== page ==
The implementation of the EGD demands a huge amount of investments – around EUR 520bn per year in the present decade (2021-2030), of which EUR 390bn per year goes towards energy transition and the decarbonisation of the economy. This figure is 50% higher than the historical energy investment trends. Additional investment needed to boost EU manufacturing capacity, in some strategic net-zero technologies addressed by NZIA, is around EUR 92bn over the period 2023-2030.

The question of how this huge amount of public financial resources can be fully mobilised is now made even more urgent and challenging by the new macroeconomic, fiscal and political landscape for Europe. Fiscal sustainability is emerging as a forefront limitation on all public policies, the return to fiscal discipline, and the public budget criteria associated with the ongoing reform of the Stability and Growth Pact (SGP). European governments are facing competition in allocating scarce public budgets, such as digital transition, increase in military expenditure, investment in social infrastructure, the increase in the costs of an ageing population, high inflation followed by increases in the key interest rates and higher costs in public debt management. The risk from this process is that the political will to increase green transition investment will fall short.

The design and implementation of a new green industrial policy, within the high-level policy of ‘open strategic autonomy’, can be one of the levers to avoid possible standstills in green public investments and to pave the way to a deeper commitment of the private sector in the sustainability transition. 

In 2023, the NZIA proposed to prioritise the development of strategic cleantech manufacturing that can be a first step in the pathway. Furthermore, creating a comprehensive green industrial policy should be based on Europe’s greatest asset – the single market. To achieve a globally competitive, cleantech powerhouse, Europe cannot rely on fragmented national measures because they will not steer private investments in clean technology at the scale and speed that is needed. ‘Horizontal policies’ of the single market are crucial since the targeted ‘vertical policies’ established under the NZIA, such as permitting, public procurement and skills, will not be sufficient to deliver results at the required scale.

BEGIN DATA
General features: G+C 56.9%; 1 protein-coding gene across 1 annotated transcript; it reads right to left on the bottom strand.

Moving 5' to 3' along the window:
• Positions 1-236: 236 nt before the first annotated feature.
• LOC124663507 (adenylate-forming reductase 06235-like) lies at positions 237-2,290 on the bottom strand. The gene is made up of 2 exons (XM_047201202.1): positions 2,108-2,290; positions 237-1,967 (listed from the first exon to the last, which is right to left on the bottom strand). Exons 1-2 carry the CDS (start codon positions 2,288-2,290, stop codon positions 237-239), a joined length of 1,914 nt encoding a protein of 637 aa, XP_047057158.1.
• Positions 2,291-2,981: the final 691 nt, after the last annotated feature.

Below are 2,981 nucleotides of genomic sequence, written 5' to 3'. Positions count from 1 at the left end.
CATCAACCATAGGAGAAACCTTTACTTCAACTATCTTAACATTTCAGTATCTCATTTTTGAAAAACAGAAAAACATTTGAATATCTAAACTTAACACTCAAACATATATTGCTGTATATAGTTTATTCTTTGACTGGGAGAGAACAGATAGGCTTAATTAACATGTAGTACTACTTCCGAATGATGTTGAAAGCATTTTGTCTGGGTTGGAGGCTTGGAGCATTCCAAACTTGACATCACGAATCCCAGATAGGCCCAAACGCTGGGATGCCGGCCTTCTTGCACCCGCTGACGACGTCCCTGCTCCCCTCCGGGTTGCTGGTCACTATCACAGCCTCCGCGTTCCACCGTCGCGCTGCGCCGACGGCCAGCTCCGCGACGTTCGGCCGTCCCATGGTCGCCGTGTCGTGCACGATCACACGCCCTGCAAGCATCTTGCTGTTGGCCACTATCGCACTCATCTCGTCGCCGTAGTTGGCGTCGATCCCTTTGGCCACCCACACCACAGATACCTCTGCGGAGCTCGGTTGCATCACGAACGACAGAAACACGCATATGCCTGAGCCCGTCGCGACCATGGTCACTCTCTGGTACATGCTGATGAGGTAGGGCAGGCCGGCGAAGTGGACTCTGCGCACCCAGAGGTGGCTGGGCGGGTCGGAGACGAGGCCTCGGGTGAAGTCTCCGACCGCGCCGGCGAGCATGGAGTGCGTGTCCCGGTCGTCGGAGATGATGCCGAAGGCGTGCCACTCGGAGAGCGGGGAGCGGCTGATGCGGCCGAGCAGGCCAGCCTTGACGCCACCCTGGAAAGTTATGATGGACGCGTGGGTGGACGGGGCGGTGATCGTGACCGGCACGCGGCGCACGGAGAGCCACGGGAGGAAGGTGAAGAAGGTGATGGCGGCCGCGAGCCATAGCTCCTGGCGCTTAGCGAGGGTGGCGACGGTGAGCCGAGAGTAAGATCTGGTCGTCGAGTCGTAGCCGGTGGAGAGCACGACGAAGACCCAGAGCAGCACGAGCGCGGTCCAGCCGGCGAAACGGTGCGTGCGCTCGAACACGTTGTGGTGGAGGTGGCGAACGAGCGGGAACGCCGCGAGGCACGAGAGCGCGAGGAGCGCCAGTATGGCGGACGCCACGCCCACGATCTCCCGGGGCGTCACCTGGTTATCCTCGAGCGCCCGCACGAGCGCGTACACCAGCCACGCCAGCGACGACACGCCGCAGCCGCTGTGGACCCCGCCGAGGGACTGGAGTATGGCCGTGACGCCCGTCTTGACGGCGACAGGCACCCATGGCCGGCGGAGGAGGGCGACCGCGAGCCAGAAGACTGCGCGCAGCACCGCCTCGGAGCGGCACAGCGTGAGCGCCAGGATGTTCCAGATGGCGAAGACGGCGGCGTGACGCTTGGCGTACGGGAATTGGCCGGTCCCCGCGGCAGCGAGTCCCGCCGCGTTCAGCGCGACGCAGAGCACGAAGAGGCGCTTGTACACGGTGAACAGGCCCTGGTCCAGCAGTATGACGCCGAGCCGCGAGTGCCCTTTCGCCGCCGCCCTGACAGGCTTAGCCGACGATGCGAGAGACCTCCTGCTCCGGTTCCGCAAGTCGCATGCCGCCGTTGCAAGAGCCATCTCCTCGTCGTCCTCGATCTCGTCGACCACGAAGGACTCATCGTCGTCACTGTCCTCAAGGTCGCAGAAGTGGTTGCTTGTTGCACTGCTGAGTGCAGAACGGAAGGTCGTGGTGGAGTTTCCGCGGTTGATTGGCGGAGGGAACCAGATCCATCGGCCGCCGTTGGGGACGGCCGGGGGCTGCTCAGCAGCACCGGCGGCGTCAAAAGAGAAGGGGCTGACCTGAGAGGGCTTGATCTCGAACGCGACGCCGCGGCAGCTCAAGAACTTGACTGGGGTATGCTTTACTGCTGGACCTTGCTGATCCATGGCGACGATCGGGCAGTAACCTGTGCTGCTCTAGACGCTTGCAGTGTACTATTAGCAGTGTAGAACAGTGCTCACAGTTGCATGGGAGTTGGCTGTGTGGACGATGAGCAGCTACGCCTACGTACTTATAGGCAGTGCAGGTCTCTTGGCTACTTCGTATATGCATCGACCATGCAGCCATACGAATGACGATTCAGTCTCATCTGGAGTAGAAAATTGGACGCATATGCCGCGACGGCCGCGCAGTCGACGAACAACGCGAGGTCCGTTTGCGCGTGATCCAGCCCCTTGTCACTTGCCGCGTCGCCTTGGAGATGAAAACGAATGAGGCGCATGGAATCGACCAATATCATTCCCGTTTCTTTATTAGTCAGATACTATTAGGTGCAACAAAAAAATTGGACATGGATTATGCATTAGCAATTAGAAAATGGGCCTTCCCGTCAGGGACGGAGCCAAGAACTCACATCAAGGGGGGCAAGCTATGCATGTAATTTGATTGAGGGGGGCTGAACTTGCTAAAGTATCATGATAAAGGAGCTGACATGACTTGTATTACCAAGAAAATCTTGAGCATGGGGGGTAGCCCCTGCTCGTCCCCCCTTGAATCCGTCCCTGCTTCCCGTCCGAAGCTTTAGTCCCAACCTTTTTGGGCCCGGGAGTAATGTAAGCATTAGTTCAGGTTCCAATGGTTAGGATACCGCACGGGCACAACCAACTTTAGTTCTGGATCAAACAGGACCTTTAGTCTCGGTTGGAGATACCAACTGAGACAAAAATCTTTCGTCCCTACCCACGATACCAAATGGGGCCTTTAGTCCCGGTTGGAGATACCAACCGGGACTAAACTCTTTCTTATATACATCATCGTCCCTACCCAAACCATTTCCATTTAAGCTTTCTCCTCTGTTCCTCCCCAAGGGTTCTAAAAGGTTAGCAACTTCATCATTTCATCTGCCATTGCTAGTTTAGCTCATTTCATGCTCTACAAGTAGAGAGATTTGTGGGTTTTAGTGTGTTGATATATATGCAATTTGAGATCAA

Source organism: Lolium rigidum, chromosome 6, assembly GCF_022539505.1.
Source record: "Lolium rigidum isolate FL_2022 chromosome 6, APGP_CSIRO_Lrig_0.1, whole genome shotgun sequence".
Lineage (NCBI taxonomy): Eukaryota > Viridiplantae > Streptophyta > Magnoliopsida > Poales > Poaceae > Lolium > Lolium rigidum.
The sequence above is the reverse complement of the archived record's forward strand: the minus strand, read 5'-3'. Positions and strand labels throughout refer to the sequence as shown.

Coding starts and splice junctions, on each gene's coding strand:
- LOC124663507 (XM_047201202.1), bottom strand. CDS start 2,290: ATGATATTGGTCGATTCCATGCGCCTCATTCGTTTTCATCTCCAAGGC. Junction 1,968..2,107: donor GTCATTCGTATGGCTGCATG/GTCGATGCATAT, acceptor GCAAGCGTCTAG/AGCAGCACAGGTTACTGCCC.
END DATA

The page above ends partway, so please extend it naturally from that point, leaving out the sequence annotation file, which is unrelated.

Acknowledgments

Authors:

Speck, Stefan (EEA); Paleari, Susanna (ETC/CE – Research Institute on Sustainable Economic Growth of the National Research Council of Italy (IRCrES); Tagliapietra, Simone and Zoboli, Roberto (ETC/CE – Sustainability, Environmental Economic and Dynamics Studies (SEEDS), Catholic University Milan, Italy)

Notes

[1] For example, see President Macron’s call for pause of environmental regulation: (https://www.lemonde.fr/en/politics/article/2023/05/12/macron-calls-for-pause-of-european-environmental-regulation-confusion-ensues_6026448_5.html), as well as the comments made by the German Minister of Finance (https://www.politico.eu/article/germany-finance-minister-christian-lindner-eu-dangerous-green-plans-clean-energy/) and Dennison and Engström (2023)

[2] Other EC estimates from the 2023 strategic foresight report (EC, 2023e) indicate that ‘additional investments of over EUR 620bn annually will be needed to meet the objectives of the Green Deal and RepowerEU’.

[3] The investment needs were revised upwards to about EUR 390bn (see Table 1), and in more detail see: COM(2021) 557 final and SWD(2021) 621final.